Day #179 – The Problem With the Box

A bit of a continuation from yesterday.

We treasure outside of the box, creative thinking.  It’s from where great inventions arise, it’s from where great problems are solved; new ways of thinking, new ways of doing things.

My question, is our focus on outside of the box thinkers diminishing the perceived necessity for inside the box thinkers?

To truly think outside the box – don’t we first have to understand what is in the box?  It seems that is where Tucker gets stuck – inside the box.  Maybe he’s not stuck at all though?  Maybe that’s just where he excels?

The box is in essence, a frame, or a traditional way of thinking about a problem.  Before we develop a radically new or interesting way of doing something, we must first come to understand the existing problem.   If we try to get out of the box before we thoroughly understand the problem, don’t we do ourselves a disservice?  I think of products released before they are fully developed.

Think about all of the mP3 players that were released before the iPod.  What happened to those?  I have two in my drawer that I never use.  Why?  I wold guess because the problems weren’t all worked out before someone went outside of the box to create the music player.

Maybe the iPod is more successful because creators spent more time inside the box solving potential problems before they went outside the box to develop the actual product.

When I began doing some extra reading and researching this ‘box’ issue I was moved by this quote, “You need to think inside the box – recognizing the rules, the realities, the details and the constraints that define your situation and what success is – in order to deliver innovation and useful creativity. And, generally, the more constraints, the better.” (

The author of this article, Michael Baer, puts forth five general ideas for why the box is important.

  1. The box must be defined. The first step in creating something new is knowing everything about the old.  The box exists for a reason and there most certainly is something that works, which is why the box exists.  In fact, most old ideas tend to be successful.  My husband would equate this to beer. If PBR has been around since 1844, they have to be doing something right.
  2. Creativity demands the constraints of the box. Out of the box thinking cannot occur unless the existing box is in darn good shape!  The box defines the problem, the realties, and the needs. Getting the details will help direct thinking and creativity.  When I ask my children what they want for supper and they say nothing – it’s difficult to decide what to begin making.  If they say, “Something with noodles.”  The problem is MUCH easier to solve!
  3. Nearly all breakthrough innovations evolve from existing ideas (inside the box). Truly new, groundbreaking ideas are rare.  Instead they often come from a sliver of something that already exists.  We more often build on other ideas.  These ideas are built upon ideas already in the box. Isaac Newton said, “If I have seen further it is by standing on ye shoulders of Giants.”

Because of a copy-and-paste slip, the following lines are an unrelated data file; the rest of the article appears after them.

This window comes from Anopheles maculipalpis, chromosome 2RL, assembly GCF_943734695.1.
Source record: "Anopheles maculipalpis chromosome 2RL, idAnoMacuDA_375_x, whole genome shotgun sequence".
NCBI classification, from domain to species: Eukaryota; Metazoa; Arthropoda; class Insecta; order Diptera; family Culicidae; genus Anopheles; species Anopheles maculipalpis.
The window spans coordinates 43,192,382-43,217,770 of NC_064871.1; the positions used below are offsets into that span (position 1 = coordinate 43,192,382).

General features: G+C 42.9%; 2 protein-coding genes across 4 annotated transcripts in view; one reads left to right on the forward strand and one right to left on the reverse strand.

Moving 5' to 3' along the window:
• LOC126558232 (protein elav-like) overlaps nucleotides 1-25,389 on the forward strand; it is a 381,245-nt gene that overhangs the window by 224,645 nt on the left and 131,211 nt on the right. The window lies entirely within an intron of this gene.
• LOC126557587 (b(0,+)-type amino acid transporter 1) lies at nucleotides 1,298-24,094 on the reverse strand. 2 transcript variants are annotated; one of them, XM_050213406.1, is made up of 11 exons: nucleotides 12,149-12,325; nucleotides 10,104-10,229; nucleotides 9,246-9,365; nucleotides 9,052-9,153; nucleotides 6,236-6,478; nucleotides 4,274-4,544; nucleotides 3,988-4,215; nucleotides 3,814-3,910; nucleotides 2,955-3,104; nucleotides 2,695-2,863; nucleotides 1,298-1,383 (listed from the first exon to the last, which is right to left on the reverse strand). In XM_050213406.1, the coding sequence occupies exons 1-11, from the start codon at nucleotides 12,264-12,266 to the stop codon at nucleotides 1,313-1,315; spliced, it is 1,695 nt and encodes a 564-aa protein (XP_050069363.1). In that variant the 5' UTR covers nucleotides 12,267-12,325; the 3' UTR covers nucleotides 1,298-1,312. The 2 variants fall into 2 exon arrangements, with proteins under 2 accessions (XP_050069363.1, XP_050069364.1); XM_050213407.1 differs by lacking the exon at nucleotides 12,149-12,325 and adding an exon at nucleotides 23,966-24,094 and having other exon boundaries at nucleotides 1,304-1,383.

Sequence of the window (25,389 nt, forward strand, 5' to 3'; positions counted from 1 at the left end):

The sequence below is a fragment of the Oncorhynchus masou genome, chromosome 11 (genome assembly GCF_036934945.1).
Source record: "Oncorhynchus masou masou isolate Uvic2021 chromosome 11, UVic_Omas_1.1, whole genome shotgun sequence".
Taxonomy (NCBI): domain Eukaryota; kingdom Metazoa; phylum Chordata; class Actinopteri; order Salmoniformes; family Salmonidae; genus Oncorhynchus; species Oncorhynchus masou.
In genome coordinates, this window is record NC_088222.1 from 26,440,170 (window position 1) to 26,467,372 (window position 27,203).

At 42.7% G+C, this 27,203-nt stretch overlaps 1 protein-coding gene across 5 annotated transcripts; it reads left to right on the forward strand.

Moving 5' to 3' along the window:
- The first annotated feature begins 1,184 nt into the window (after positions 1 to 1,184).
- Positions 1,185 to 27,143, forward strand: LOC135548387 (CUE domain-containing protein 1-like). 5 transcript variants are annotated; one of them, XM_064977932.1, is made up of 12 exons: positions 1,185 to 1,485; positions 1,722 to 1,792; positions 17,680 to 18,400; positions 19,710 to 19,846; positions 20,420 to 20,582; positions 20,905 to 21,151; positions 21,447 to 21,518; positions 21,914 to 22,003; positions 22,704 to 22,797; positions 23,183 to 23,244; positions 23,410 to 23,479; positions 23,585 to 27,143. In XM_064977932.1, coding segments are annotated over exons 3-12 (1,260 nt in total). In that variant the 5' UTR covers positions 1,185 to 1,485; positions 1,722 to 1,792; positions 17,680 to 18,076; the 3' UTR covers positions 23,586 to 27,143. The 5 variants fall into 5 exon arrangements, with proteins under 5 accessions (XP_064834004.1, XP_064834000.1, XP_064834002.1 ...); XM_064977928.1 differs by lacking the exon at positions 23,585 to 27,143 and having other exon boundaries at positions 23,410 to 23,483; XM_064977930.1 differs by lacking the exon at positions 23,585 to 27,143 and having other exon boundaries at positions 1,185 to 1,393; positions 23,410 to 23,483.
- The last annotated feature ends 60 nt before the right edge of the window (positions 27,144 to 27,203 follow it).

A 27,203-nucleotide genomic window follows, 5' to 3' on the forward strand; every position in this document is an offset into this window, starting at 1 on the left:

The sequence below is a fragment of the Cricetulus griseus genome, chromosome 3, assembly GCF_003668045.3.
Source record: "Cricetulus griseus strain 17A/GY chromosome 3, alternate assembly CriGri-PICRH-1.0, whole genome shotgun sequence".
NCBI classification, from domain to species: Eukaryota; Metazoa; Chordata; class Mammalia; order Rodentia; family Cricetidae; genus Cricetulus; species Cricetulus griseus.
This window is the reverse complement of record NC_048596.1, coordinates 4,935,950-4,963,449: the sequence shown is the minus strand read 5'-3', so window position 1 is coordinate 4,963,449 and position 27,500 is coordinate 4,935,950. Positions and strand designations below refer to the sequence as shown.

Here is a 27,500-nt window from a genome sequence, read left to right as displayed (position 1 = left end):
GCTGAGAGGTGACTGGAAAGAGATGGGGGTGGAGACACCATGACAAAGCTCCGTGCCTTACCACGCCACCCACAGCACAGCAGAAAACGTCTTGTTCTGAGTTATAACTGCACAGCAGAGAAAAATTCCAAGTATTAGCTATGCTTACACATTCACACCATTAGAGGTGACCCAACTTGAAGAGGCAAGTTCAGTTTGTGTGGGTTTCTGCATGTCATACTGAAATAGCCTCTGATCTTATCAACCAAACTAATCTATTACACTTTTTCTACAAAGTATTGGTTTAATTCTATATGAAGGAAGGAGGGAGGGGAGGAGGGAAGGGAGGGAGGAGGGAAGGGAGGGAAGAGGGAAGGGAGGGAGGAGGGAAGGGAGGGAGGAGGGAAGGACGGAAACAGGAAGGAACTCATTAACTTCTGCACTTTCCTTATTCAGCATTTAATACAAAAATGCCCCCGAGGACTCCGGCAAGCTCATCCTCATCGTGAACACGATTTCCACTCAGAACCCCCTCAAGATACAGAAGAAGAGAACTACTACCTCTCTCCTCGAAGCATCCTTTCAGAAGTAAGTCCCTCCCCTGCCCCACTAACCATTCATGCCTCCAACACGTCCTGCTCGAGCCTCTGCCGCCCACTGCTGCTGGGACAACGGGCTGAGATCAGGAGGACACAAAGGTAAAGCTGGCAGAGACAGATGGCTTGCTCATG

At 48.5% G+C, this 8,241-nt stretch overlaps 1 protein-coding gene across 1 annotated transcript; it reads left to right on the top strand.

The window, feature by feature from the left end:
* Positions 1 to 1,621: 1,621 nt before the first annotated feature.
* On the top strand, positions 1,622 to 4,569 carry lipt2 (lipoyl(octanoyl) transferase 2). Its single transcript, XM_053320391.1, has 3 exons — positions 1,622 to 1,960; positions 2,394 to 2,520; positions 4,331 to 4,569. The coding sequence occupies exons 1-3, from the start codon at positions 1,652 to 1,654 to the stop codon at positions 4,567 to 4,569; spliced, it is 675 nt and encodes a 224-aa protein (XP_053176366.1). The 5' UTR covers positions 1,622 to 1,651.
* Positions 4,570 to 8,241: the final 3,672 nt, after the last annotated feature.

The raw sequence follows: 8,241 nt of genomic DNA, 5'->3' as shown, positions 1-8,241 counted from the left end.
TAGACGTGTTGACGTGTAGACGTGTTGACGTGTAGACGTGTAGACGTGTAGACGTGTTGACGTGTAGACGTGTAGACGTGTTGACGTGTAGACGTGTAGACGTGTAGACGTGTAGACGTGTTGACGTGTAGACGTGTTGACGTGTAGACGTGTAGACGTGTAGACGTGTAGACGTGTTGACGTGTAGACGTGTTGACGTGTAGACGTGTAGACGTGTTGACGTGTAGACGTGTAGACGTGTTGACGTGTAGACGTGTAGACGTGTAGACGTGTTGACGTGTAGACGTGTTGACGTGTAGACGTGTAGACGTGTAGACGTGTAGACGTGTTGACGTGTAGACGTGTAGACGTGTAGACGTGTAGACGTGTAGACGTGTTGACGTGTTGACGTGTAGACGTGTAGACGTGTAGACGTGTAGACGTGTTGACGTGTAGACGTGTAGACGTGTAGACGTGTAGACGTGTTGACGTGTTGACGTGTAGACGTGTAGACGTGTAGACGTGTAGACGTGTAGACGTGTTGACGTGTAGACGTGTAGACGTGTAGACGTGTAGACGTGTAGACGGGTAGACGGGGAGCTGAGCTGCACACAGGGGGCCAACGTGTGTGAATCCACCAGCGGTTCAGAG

4. Old or existing ideas aren’t intrinsically dumb, outdated, and in need of being thought outside of. Just because ideas are old doesn’t make them worthless.  Again, in order to create something new…we have to understand the old.
  5. Creativity needs to be useful. It needs to be useful, no matter how creative it is – we have to be able to use it.  Again, to understand something’s use – we have to understand where is came from and where it’s heading…a combination of inside and outside of the box.

Neither is more important than the other, both are a necessity for success.  It reminds me of this picture –  if you look closely you’ll see Tucker inside the ‘box’ and his sister outside.  It’s also how they currently exist as thinkers.


Yesterday I wrote about how I generally force students to be outside of the box.  This is me, saying I am wrong.  Tucker cannot be forced to be outside of the box.  It just doesn’t now, and possibly will never make sense to him.

If this is true…I am sure I have students who are the same.

Sometimes we don’t need change.  Some things are not broken.

He’s not broken – neither is his style of thinking.

For him, the ‘old math’ was never broken – and we need to return to it – so he’s able to make sense of that box. If you want someone to examine the inside of the box – to know everything and anything there is to know about the inside of the box?  He’s your guy…

Once he does that – maybe, just maybe he’ll be able to think more outside of the box.

And..maybe not.

5 thoughts on “Day #179 – The Problem With the Box

  1. Pingback: Day #327 – Indexing | 366 Days of Autism

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